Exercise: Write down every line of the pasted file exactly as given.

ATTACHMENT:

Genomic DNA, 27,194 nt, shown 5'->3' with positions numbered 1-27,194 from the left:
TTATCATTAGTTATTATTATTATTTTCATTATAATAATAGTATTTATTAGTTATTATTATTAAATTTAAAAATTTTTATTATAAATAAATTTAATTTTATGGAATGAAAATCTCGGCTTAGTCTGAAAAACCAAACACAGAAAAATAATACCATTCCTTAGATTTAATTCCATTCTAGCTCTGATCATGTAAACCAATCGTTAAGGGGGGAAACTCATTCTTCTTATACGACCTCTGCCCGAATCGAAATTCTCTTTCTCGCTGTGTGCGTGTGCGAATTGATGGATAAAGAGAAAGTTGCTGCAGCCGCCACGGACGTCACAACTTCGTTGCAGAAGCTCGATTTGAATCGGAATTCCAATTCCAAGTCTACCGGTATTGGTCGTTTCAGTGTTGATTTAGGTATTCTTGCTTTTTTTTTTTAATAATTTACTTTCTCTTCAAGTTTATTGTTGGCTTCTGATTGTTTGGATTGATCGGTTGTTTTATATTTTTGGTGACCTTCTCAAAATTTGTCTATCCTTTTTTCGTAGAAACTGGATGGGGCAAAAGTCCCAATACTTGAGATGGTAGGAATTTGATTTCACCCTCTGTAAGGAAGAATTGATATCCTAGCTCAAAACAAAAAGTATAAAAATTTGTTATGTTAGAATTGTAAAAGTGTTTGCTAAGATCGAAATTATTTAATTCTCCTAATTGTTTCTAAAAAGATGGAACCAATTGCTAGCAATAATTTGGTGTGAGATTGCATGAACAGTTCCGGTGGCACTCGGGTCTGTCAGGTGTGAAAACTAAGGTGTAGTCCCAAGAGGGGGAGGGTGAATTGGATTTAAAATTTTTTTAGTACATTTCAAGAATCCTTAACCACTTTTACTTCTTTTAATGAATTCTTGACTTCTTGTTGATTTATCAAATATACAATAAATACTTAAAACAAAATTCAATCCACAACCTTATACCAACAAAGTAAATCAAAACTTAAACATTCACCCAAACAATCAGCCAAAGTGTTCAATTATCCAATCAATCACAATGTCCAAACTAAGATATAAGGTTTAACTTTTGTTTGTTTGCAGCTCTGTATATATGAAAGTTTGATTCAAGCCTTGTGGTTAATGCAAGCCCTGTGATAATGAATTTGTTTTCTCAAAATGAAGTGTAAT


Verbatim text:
Genomic DNA, 27,194 nt, shown 5'->3' with positions numbered 1-27,194 from the left:
TTATCATTAGTTATTATTATTATTTTCATTATAATAATAGTATTTATTAGTTATTATTATTAAATTTAAAAATTTTTATTATAAATAAATTTAATTTTATGGAATGAAAATCTCGGCTTAGTCTGAAAAACCAAACACAGAAAAATAATACCATTCCTTAGATTTAATTCCATTCTAGCTCTGATCATGTAAACCAATCGTTAAGGGGGGAAACTCATTCTTCTTATACGACCTCTGCCCGAATCGAAATTCTCTTTCTCGCTGTGTGCGTGTGCGAATTGATGGATAAAGAGAAAGTTGCTGCAGCCGCCACGGACGTCACAACTTCGTTGCAGAAGCTCGATTTGAATCGGAATTCCAATTCCAAGTCTACCGGTATTGGTCGTTTCAGTGTTGATTTAGGTATTCTTGCTTTTTTTTTTTAATAATTTACTTTCTCTTCAAGTTTATTGTTGGCTTCTGATTGTTTGGATTGATCGGTTGTTTTATATTTTTGGTGACCTTCTCAAAATTTGTCTATCCTTTTTTCGTAGAAACTGGATGGGGCAAAAGTCCCAATACTTGAGATGGTAGGAATTTGATTTCACCCTCTGTAAGGAAGAATTGATATCCTAGCTCAAAACAAAAAGTATAAAAATTTGTTATGTTAGAATTGTAAAAGTGTTTGCTAAGATCGAAATTATTTAATTCTCCTAATTGTTTCTAAAAAGATGGAACCAATTGCTAGCAATAATTTGGTGTGAGATTGCATGAACAGTTCCGGTGGCACTCGGGTCTGTCAGGTGTGAAAACTAAGGTGTAGTCCCAAGAGGGGGAGGGTGAATTGGATTTAAAATTTTTTTAGTACATTTCAAGAATCCTTAACCACTTTTACTTCTTTTAATGAATTCTTGACTTCTTGTTGATTTATCAAATATACAATAAATACTTAAAACAAAATTCAATCCACAACCTTATACCAACAAAGTAAATCAAAACTTAAACATTCACCCAAACAATCAGCCAAAGTGTTCAATTATCCAATCAATCACAATGTCCAAACTAAGATATAAGGTTTAACTTTTGTTTGTTTGCAGCTCTGTATATATGAAAGTTTGATTCAAGCCTTGTGGTTAATGCAAGCCCTGTGATAATGAATTTGTTTTCTCAAAATGAAGTGTAAT